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Stay-at-home dads not immune to stigma

Mar 11th, 2009 | By | Category: Latest News

dadmainALTHOUGH it might seem cool to be a stay-at-home father these days, life behind the buggy has its share of challenges, dads say.

The latest census shows 23.4% of males who are not in paid work, look after a child who is a member of their household, compared with 46% of females http://www.stats.govt.nz/census/2006-census-data/quickstats-about-unpaid-work/quickstats-about-unpaid-work.htm?page=para002Master.
 
For some dads, the reality of what it takes to run a house is a bit of a shock.

Scott Lancaster is a stay-at-home dad and co-creator of the website www.diyfather.com and the recently released book for new fathers, Call Me Dad. He started the website with the idea of providing a forum for new fathers.

On the website dads can sign up for newsletters, post their questions and get information for fathers’ meetings.

When he was looking for information aimed at stay-at-home dads, he says he couldn’t find anything. “I thought: ‘Oh my god, I’m going to look after a crying, pooping little thing, what am I going to do?'”

In association with Plunket, Mr Lancaster says DIY fathers are trialling male-only parent groups in some Wellington suburbs.  

Aagon Wills, a 35-year-old former sales manager, says he was the only guy attending Plunket group and the mothers thought he was “a bit of a novelty”. 

“All of the mothers thought it was great. They were swapping female-oriented advice like breastfeeding and I would just tell a joke or something.”

His wife missed the corporate world and he was disillusioned with it, so they swapped roles and she is the main earner.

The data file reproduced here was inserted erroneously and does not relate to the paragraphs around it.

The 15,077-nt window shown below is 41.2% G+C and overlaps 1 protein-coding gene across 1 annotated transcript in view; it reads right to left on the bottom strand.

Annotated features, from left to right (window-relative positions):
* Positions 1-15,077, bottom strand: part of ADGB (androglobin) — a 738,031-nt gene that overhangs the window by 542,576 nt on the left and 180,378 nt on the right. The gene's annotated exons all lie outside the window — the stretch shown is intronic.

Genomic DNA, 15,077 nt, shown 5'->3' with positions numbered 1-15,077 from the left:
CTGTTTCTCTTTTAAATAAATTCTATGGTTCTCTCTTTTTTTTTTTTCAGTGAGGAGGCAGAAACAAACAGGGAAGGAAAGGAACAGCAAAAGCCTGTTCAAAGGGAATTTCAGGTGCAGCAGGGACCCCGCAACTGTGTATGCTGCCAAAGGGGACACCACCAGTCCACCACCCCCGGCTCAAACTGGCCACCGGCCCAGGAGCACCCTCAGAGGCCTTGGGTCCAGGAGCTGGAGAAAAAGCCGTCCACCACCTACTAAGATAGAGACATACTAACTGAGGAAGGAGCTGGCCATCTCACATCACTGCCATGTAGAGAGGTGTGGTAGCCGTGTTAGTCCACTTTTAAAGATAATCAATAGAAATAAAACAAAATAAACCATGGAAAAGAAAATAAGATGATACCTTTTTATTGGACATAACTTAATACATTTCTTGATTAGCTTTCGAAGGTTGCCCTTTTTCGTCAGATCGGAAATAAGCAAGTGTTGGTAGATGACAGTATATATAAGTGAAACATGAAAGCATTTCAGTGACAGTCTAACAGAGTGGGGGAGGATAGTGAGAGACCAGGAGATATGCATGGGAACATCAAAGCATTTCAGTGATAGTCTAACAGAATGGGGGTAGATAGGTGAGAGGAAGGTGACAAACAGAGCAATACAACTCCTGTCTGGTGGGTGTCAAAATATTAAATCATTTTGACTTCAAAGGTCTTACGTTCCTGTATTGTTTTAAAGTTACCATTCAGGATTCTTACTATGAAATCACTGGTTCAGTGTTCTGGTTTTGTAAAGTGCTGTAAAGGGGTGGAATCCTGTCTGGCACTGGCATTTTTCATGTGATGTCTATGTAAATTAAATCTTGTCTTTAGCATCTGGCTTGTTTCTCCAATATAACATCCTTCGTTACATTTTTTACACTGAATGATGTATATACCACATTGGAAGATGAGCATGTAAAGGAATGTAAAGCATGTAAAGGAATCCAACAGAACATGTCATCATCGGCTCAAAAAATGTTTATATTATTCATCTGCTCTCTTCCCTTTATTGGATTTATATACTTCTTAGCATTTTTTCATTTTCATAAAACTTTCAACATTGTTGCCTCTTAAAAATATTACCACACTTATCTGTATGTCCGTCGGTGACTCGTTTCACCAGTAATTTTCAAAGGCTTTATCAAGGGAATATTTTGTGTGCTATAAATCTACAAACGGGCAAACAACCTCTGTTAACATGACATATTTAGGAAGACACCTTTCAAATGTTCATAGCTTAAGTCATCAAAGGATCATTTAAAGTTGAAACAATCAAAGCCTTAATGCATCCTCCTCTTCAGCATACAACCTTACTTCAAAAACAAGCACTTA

Mr Wills thinks it is really good for a male to understand what you need to do in the house.

“I didn’t know you had to wipe skirting boards.”

He believes there is a stigma attached to dads for staying at home and looking after the house and child.

His dad did not understand why, and some of his friends thought it was great but they were horrified that he had to do the housework.

Mr Wills is not completely out of the working loop – on Sundays he works at Newtown’s Baby Star shop.

He thinks there is a stigma even for a male working in a baby shop.

Women walk in and steer away from him for things like maternity wear, but for items that are associated with males, such as car seats, they seek his advice.

Grant Cook, 37, swaps cooking and gardening tips with his friend who is also at home with a child.

He says he knew he was in for cooking and cleaning right from the start.

Mr Cook, a former painter, who has been at home with his daughter since September, says material like the Plunket information he read was aimed at women.

He finds females joke around and make remarks on his capability.

“I’m quite a big, hairy guy with a few tattoos and I probably don’t fit the stereotypical new-age, stay-at-home-dad sort of look.”

Picture: Aagon Wills with 19 month-old Harrison

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